Vascular Plants of North Carolina
Account for Eastern Bluestar - Amsonia tabernaemontana   Walter
Members of Apocynaceae:
Members of Amsonia with account distribution info or public map:
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Section 6 » Order Gentianales » Family Apocynaceae
AuthorWalter
DistributionEssentially throughout the Piedmont and western half of the Coastal Plain, but of spotty occurrence in the central Coastal Plain. Also of local occurrence in the central and southern Mountains. Seemingly absent in the eastern Coastal Plain and the northern Mountains.

This is a Southern species, ranging north only to central VA in the East, but farther to the north westward, reaching northern IL and KS. Ranges south to northern FL and central TX.
AbundanceFairly common to common in the Piedmont, except for the northwestern portions, where rare. Fairly common in the western Coastal Plain, including the Sandhills, but less numerous eastward; rare to locally uncommon in central sections, and seemingly very rare to absent east of Northampton, Pitt, and Craven counties. Rare to locally uncommon in the lowest elevations of the central and southern Mountains.
HabitatThis species is found in rich hardwood to mixed forests, mainly on lower slopes and in bottomland forests. It occurs mainly in Mesic Mixed Hardwood Forests, but can occur in Basic Mesic Forests. It normally grows in full shade.
See also Habitat Account for Rich Wet-Mesic Hardwood Forests
PhenologyBlooms mainly in April, and fruits in August and September.
IdentificationThis is an herbaceous, erect species growing singly or several stems in a clump, to 1-2 feet tall, with some short branching from upper nodes. The leaves are alternate, fairly standard in shape and size -- lanceolate to narrowly ovate, about 3-4 inches long and about 1-1.5 inches wide. The inflorescence is rather large and showy, being terminal on branches and several inches across in a ball shape. Each of the light blue flowers has a slender tube and five narrow and spreading petals in a star shape, being about 4/5-inch across. Normally a handful of plants grows together in a clump, and thus when in bloom in the shade of the forest creates a most conspicuous and pleasing light blue spectacle, as most spring forest wildflowers are white or yellow in color. The sap on the plants is milky white, and thus if you are in doubt of the identity of a vegetative plant, break off a leaf at the base and see if it has the white sap. In late summer and fall, paired very slender pods form, and these are strikingly erect at the tips of branches. Each pod is up to 4 inches long. This is a moderately easily found species on forested slopes in most of the Piedmont and upper Coastal Plain, oftentimes the only plant in bloom that has a striking light blue flower color.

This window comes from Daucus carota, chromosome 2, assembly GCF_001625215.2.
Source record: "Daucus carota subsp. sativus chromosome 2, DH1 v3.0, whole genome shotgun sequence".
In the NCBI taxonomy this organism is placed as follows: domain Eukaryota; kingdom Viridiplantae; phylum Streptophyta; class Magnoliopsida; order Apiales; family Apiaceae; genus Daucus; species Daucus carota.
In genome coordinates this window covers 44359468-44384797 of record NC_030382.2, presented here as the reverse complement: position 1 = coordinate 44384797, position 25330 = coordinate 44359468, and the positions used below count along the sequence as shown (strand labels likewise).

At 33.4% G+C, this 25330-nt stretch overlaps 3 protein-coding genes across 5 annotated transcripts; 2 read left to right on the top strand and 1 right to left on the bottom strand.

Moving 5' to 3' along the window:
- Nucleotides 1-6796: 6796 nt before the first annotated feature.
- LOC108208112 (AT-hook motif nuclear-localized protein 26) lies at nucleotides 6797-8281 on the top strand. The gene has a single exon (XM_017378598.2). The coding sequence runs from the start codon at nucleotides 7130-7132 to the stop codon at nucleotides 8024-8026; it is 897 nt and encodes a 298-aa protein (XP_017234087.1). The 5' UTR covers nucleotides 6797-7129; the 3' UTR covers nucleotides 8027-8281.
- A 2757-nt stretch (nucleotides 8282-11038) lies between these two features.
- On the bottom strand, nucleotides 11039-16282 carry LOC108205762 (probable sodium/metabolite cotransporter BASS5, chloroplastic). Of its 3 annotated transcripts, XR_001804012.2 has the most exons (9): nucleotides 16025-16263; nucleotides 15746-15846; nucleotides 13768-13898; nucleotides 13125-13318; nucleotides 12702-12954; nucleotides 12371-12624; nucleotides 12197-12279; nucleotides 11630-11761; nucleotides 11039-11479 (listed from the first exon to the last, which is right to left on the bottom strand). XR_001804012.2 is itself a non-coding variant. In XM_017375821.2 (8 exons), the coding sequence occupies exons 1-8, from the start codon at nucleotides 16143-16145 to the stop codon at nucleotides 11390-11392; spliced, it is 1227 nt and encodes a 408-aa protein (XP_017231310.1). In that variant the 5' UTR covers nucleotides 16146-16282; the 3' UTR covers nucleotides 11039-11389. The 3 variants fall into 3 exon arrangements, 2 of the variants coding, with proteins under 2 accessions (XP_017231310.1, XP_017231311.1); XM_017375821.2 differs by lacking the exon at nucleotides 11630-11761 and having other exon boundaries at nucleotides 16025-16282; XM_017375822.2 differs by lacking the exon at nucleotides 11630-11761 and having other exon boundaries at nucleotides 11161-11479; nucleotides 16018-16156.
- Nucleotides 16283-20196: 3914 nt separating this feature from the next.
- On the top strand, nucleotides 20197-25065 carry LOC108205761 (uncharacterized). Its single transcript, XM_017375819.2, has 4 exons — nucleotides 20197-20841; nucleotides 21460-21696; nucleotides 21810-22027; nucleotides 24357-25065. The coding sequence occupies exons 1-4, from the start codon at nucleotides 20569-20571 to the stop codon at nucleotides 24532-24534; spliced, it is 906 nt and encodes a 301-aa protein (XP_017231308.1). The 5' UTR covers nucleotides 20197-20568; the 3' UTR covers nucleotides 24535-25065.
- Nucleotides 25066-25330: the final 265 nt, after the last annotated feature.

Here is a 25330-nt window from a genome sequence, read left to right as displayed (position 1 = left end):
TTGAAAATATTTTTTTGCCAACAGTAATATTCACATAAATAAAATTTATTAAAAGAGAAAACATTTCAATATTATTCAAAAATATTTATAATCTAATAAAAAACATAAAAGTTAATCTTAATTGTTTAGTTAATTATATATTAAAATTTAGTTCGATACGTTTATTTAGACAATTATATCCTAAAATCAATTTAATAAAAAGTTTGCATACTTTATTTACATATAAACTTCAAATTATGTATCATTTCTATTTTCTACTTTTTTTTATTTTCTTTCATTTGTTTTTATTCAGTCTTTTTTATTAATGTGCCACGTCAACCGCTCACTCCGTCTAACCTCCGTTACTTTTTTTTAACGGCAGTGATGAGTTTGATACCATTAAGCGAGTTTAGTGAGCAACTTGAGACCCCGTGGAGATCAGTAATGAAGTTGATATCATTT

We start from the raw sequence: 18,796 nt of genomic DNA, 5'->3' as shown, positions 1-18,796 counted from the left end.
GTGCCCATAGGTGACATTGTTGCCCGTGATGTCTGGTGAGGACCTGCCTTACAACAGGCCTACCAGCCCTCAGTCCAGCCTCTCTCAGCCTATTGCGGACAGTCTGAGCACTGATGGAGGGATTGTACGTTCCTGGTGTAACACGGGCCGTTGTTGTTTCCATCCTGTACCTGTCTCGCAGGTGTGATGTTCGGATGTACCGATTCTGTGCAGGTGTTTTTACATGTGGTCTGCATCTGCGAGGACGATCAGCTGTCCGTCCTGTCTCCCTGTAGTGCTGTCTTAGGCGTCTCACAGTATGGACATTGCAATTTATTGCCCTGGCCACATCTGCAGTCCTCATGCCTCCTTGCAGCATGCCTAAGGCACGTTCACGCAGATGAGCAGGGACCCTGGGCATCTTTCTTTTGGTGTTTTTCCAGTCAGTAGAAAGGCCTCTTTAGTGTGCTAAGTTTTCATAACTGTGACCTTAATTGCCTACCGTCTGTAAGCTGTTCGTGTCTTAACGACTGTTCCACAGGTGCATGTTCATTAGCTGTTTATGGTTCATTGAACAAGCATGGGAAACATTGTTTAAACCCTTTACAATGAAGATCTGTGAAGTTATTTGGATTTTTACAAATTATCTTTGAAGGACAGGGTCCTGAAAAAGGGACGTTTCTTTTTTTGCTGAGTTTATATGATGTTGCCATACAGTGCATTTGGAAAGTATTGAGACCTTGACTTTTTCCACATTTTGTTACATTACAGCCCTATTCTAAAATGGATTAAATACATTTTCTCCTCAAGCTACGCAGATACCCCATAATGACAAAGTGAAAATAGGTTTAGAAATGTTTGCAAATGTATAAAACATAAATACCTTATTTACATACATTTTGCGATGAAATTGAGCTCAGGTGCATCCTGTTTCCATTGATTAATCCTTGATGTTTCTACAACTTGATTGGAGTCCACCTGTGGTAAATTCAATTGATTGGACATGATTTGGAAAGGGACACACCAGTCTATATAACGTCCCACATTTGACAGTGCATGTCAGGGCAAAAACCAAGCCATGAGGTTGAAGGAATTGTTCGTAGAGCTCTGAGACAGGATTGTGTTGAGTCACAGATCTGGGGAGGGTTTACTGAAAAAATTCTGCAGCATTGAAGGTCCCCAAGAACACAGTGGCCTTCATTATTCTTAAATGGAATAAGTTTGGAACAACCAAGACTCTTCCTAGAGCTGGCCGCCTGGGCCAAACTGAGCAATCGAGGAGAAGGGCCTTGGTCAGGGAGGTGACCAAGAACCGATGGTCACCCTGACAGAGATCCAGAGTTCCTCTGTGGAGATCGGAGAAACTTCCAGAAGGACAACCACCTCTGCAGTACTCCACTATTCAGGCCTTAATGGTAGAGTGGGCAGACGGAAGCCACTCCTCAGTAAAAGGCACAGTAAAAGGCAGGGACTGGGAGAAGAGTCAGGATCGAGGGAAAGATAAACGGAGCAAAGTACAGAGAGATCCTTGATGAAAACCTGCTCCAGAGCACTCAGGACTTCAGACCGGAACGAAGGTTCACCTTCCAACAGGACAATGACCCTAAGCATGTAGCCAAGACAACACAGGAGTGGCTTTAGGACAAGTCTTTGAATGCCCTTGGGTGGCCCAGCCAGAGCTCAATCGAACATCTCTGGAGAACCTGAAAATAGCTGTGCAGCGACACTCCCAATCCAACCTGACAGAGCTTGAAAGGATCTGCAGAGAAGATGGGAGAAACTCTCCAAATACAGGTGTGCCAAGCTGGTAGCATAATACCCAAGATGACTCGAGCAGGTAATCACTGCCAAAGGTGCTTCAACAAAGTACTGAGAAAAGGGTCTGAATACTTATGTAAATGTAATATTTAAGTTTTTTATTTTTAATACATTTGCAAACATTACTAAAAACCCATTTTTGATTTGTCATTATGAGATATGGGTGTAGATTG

Taxonomic CommentsThere are several varieties of the species. RAB (1968) indicated that both the nominate form var. tabernaemontana and var. salicifolia occurred in NC. Weakley (2018) feels that these two varieties are similar enough for him not to consider var. salicifolia as a good taxon; but in 2020 he raised salicifolia to full species status without any data or clarification. In an examination of specimens of both taxa from throughout their ranges, Sorrie found that, while extremes could be separated, most plants showed mixed characters.

Other Common Name(s)Blue Dogbane. The species is often simply call just "Bluestar" or "Blue-star", but as there are a few other species in the genus, and as the genus has the group common name of "bluestar", a modifier name is necessary, and many references use Eastern Bluestar.
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